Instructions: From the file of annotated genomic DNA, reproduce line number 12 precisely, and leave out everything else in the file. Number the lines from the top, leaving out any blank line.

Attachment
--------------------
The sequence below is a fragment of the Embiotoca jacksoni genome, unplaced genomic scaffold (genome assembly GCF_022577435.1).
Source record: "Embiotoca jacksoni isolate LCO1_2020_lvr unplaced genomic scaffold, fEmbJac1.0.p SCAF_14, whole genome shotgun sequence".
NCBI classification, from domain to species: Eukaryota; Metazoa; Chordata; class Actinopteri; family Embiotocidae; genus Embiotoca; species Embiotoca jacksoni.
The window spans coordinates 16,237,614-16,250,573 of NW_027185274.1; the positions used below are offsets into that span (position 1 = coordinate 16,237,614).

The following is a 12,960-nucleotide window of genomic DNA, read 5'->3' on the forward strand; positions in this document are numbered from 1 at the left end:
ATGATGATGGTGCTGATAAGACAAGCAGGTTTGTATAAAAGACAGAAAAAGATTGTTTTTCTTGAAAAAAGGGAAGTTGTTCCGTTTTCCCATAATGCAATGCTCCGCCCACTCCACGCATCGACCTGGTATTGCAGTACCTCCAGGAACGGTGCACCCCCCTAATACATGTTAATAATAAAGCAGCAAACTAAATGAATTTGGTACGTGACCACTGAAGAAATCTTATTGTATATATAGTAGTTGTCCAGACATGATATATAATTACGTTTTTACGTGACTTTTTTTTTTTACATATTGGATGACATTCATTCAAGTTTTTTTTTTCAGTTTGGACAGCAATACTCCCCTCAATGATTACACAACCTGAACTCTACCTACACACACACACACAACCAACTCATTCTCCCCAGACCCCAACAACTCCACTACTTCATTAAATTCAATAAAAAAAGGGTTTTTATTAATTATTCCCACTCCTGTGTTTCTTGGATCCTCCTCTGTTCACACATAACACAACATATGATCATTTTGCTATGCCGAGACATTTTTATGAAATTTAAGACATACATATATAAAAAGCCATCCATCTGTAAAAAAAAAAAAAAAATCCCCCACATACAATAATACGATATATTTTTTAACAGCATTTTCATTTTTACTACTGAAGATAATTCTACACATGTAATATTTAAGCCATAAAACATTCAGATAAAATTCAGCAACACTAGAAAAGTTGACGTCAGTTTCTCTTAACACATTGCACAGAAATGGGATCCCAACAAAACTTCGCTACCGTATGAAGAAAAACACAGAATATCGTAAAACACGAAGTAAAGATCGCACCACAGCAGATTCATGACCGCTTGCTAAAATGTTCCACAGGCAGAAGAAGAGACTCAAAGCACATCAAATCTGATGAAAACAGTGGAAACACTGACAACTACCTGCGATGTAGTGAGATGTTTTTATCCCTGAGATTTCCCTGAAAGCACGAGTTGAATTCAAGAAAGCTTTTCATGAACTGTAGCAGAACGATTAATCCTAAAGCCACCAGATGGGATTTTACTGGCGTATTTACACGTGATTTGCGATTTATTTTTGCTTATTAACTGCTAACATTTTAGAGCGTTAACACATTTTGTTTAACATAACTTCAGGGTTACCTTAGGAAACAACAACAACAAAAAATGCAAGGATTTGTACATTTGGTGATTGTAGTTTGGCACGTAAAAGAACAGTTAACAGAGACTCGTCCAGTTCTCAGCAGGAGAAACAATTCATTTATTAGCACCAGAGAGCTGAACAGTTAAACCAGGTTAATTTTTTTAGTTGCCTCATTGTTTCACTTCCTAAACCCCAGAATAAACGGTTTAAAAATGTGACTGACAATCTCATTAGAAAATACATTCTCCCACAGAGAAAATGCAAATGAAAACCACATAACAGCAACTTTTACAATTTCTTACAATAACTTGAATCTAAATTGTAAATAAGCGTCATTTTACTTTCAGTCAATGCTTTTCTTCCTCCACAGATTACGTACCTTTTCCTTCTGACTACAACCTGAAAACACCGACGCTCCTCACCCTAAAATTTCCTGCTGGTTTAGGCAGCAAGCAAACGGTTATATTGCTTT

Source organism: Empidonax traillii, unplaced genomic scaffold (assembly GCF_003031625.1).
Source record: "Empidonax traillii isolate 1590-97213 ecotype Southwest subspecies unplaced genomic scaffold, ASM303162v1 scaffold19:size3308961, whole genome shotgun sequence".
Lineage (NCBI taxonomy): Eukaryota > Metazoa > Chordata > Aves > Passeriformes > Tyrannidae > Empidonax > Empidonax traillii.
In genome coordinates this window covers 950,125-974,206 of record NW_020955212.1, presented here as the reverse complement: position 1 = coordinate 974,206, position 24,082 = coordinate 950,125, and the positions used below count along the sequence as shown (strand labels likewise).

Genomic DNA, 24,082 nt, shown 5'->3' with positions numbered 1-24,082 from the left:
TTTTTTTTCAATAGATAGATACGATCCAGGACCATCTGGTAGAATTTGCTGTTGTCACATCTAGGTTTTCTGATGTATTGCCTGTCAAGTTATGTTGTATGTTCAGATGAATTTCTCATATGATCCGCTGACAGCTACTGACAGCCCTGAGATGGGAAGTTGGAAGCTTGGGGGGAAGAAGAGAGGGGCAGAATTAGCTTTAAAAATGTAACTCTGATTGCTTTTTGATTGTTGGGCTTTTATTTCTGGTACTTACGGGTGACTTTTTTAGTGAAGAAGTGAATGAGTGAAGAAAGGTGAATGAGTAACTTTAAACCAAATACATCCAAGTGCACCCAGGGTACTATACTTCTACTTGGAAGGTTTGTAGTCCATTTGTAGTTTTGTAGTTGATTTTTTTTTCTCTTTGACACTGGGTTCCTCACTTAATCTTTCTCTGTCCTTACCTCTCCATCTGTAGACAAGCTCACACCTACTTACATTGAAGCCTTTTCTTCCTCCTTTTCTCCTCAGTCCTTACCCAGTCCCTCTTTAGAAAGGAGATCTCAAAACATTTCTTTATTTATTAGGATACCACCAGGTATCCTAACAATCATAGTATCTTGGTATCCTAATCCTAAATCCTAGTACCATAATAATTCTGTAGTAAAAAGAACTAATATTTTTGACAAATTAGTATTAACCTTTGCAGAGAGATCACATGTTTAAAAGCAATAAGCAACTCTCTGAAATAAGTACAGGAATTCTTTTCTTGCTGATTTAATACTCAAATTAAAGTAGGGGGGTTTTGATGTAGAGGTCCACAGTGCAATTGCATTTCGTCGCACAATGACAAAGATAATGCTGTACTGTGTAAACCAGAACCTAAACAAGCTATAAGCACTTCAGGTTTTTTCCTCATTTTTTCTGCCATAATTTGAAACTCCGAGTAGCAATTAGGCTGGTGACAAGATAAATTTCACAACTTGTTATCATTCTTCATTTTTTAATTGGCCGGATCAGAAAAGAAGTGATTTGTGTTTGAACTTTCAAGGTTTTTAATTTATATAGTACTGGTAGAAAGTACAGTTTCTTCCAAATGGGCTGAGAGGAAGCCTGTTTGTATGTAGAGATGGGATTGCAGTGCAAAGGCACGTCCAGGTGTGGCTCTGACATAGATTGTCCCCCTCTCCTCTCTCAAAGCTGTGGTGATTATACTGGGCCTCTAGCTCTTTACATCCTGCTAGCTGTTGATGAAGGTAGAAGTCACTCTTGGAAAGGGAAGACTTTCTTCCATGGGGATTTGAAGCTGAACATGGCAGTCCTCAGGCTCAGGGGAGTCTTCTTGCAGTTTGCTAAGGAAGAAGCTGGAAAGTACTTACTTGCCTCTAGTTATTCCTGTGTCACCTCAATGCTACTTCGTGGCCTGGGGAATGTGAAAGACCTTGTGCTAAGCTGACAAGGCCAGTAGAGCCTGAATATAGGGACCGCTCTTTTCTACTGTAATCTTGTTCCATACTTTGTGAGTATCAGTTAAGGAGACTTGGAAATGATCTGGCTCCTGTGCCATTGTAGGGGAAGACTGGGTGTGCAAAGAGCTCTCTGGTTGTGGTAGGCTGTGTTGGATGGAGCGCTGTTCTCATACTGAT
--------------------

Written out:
TTTTTTTTCAATAGATAGATACGATCCAGGACCATCTGGTAGAATTTGCTGTTGTCACATCTAGGTTTTCTGATGTATTGCCTGTCAAGTTATGTTGTATGTTCAGATGAATTTCTCATATGATCCGCTGACAGCTACTGACAGCCCTGAGATGGGAAGTTGGAAGCTTGGGGGGAAGAAGAGAGGGGCAGAATTAGCTTTAAAAATGTAACTCTGATTGCTTTTTGATTGTTGGGCTTTTATTTCTGGTACTTACGGGTGACTTTTTTAGTGAAGAAGTGAATGAGTGAAGAAAGGTGAATGAGTAACTTTAAACCAAATACATCCAAGTGCACCCAGGGTACTATACTTCTACTTGGAAGGTTTGTAGTCCATTTGTAGTTTTGTAGTTGATTTTTTTTTCTCTTTGACACTGGGTTCCTCACTTAATCTTTCTCTGTCCTTACCTCTCCATCTGTAGACAAGCTCACACCTACTTACATTGAAGCCTTTTCTTCCTCCTTTTCTCCTCAGTCCTTACCCAGTCCCTCTTTAGAAAGGAGATCTCAAAACATTTCTTTATTTATTAGGATACCACCAGGTATCCTAACAATCATAGTATCTTGGTATCCTAATCCTAAATCCTAGTACCATAATAATTCTGTAGTAAAAAGAACTAATATTTTTGACAAATTAGTATTAACCTTTGCAGAGAGATCACATGTTTAAAAGCAATAAGCAACTCTCTGAAATAAGTACAGGAATTCTTTTCTTGCTGATTTAATACTCAAATTAAAGTAGGGGGGTTTTGATGTAGAGGTCCACAGTGCAATTGCATTTCGTCGCACAATGACAAAGATAATGCTGTACTGTGTAAACCAGAACCTAAACAAGCTATAAGCACTTCAGGTTTTTTCCTCATTTTTTCTGCCATAATTTGAAACTCCGAGTAGCAATTAGGCTGGTGACAAGATAAATTTCACAACTTGTTATCATTCTTCATTTTTTAATTGGCCGGATCAGAAAAGAAGTGATTTGTGTTTGAACTTTCAAGGTTTTTAATTTATATAGTACTGGTAGAAAGTACAGTTTCTTCCAAATGGGCTGAGAGGAAGCCTGTTTGTATGTAGAGATGGGATTGCAGTGCAAAGGCACGTCCAGGTGTGGCTCTGACATAGATTGTCCCCCTCTCCTCTCTCAAAGCTGTGGTGATTATACTGGGCCTCTAGCTCTTTACATCCTGCTAGCTGTTGATGAAGGTAGAAGTCACTCTTGGAAAGGGAAGACTTTCTTCCATGGGGATTTGAAGCTGAACATGGCAGTCCTCAGGCTCAGGGGAGTCTTCTTGCAGTTTGCTAAGGAAGAAGCTGGAAAGTACTTACTTGCCTCTAGTTATTCCTGTGTCACCTCAATGCTACTTCGTGGCCTGGGGAATGTGAAAGACCTTGTGCTAAGCTGACAAGGCCAGTAGAGCCTGAATATAGGGACCGCTCTTTTCTACTGTAATCTTGTTCCATACTTTGTGAGTATCAGTTAAGGAGACTTGGAAATGATCTGGCTCCTGTGCCATTGTAGGGGAAGACTGGGTGTGCAAAGAGCTCTCTGGTTGTGGTAGGCTGTGTTGGATGGAGCGCTGTTCTCATACTGAT